Ash wednesday comes around once more and this extract from Susses Tales tells of the ancient custom passed down among Sussex school children for generations!
At the bottom of the lane I slowed by the small copse that separated our lane from the main farm road. I dropped my bike on the verge and surveyed the woodland’s edge. Fortunately for me this section of frith had yet to be cleared and there were plenty of saplings to be raided. I jumped across the ditch and grabbed onto a young ash standing proud from the mass of newly emerging green. It took only a moment or two to select a couple of growing tips; slender and smooth and grey, their foliage still encased in cool black buds that looked for all the world like the hooves of tiny goats.
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Posted in Blogging, Crime fiction, history, Research, Writing, ww2
Tagged bunch and dodo, crime fiction, novel, research, winter downs, ww2
‘Oh! What a tangled web we weave, when first we practice to deceive…’
That line has been running through my head all of this morning, and though Scott doubtless had specific thoughts of lust and betrayal at its heart when he first penned Marmion (which is, after all, essentially crime fiction), I’ve always thought it apt for writers in general; and increasingly so as I wade into the murky waters of historical crime fiction.
To my mind, the entire raison d’être of fiction writers is to deceive their audience. Deceive them into believing that which is being laid out before them is ‘true’, at least within itself. Even the fantasy writer must construct a world that is true to itself within its own bubble, because if that writer does not know what is true or possible in that universe, they will never be able to persuade a reader that the people and places they have created just may exist, somewhere out there, in another time and place. Continue reading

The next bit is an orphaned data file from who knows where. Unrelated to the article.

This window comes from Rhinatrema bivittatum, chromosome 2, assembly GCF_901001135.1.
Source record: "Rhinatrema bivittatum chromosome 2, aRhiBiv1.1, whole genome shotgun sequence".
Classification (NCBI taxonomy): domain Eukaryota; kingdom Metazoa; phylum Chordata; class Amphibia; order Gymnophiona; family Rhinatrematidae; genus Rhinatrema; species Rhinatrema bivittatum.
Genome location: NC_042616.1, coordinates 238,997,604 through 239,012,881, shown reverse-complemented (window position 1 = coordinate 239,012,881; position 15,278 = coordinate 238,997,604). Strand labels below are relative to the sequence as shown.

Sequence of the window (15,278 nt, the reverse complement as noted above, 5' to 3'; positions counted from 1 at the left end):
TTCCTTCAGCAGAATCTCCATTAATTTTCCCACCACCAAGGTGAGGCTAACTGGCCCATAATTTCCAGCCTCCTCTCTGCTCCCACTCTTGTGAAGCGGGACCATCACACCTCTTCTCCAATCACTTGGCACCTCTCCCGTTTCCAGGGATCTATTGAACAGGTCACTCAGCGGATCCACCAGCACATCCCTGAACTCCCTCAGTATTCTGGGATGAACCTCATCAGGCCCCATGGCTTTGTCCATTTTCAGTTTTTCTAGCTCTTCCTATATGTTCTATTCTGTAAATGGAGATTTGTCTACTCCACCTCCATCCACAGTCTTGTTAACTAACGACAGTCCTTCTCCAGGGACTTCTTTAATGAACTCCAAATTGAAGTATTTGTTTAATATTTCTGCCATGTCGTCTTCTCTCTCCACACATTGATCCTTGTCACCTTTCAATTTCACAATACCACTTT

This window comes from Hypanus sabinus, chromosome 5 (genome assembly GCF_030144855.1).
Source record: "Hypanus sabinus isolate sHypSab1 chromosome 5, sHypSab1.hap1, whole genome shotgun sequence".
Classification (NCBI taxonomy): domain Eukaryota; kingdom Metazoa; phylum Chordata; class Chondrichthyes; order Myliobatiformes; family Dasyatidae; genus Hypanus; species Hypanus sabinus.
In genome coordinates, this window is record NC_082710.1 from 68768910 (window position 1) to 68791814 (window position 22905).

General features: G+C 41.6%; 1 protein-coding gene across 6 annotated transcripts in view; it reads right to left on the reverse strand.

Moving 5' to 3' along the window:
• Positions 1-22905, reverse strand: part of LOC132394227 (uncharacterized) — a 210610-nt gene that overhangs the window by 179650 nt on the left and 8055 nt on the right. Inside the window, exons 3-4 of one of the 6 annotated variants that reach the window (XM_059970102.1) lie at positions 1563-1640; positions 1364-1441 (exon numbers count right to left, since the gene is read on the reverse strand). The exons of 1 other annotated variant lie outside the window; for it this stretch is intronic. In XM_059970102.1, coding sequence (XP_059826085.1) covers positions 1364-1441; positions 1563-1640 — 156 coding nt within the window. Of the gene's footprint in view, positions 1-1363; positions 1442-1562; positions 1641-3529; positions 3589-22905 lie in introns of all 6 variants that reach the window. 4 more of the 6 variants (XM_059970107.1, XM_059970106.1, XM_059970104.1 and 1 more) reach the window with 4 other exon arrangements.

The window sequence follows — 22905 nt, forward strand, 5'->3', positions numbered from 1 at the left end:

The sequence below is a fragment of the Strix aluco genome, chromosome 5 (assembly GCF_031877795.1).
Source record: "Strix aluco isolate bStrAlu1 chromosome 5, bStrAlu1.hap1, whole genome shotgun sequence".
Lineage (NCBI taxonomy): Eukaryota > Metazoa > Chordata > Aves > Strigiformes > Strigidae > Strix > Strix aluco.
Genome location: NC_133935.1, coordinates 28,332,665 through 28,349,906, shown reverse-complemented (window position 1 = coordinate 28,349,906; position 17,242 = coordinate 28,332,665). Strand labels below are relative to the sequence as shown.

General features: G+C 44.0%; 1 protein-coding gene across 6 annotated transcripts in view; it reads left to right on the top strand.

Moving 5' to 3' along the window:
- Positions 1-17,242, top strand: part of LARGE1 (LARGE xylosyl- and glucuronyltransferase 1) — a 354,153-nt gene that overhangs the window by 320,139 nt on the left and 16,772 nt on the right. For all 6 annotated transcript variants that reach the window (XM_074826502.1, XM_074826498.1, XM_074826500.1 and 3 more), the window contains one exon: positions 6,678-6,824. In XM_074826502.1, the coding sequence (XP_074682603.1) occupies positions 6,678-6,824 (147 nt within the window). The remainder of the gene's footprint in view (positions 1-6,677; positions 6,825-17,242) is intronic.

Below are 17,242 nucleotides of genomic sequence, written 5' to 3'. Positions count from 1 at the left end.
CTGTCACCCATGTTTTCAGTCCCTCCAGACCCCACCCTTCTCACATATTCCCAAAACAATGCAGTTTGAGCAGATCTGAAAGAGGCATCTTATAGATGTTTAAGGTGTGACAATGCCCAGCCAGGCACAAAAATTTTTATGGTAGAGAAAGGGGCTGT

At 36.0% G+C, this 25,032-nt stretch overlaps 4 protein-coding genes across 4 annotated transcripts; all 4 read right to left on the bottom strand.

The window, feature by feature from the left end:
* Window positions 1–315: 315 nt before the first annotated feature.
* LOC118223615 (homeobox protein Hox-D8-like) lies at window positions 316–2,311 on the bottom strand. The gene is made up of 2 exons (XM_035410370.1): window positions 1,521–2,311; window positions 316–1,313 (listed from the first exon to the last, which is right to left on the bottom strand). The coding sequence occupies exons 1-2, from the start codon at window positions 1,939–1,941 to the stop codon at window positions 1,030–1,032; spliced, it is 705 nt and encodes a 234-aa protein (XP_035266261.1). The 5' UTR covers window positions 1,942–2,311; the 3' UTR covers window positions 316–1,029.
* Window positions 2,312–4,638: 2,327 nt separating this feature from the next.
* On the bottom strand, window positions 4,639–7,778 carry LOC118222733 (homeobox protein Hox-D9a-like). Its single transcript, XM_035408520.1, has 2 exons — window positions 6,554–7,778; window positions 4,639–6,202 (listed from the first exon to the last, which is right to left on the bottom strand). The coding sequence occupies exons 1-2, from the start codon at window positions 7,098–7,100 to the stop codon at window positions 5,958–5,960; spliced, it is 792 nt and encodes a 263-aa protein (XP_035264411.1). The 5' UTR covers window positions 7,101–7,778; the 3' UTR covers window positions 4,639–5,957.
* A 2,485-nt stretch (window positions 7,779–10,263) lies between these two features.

Posted in Blogging, Crime fiction, Fiction, folklore, history, Jan Edwards, Penkhull Press, Research, Writing
Tagged crime, Fiction, marmion, research, walter scott, winter downs, Writing, ww2
I have just finished and sent off to the publisher the first book in the series of “The Formidable Mrs Elizabeth Darcy”. Here is an excerpt – the Prologue. PROLOGUE The Jack Flash…
Source: Sneak Peek and Bon Voyage!
One of the oddest things about writing fiction, be that novels or short fiction, is that you never know where it will end up, or how it might return to you – if ever.
Posted in Blogging, Books, Fantasy and Horror Fiction, history, Jan Edwards, Musings, The Alchemy Press, Writing
Tagged Alchemy Press, Fiction, history, Leinster Gardens and Other Subtleties, Writing, ww2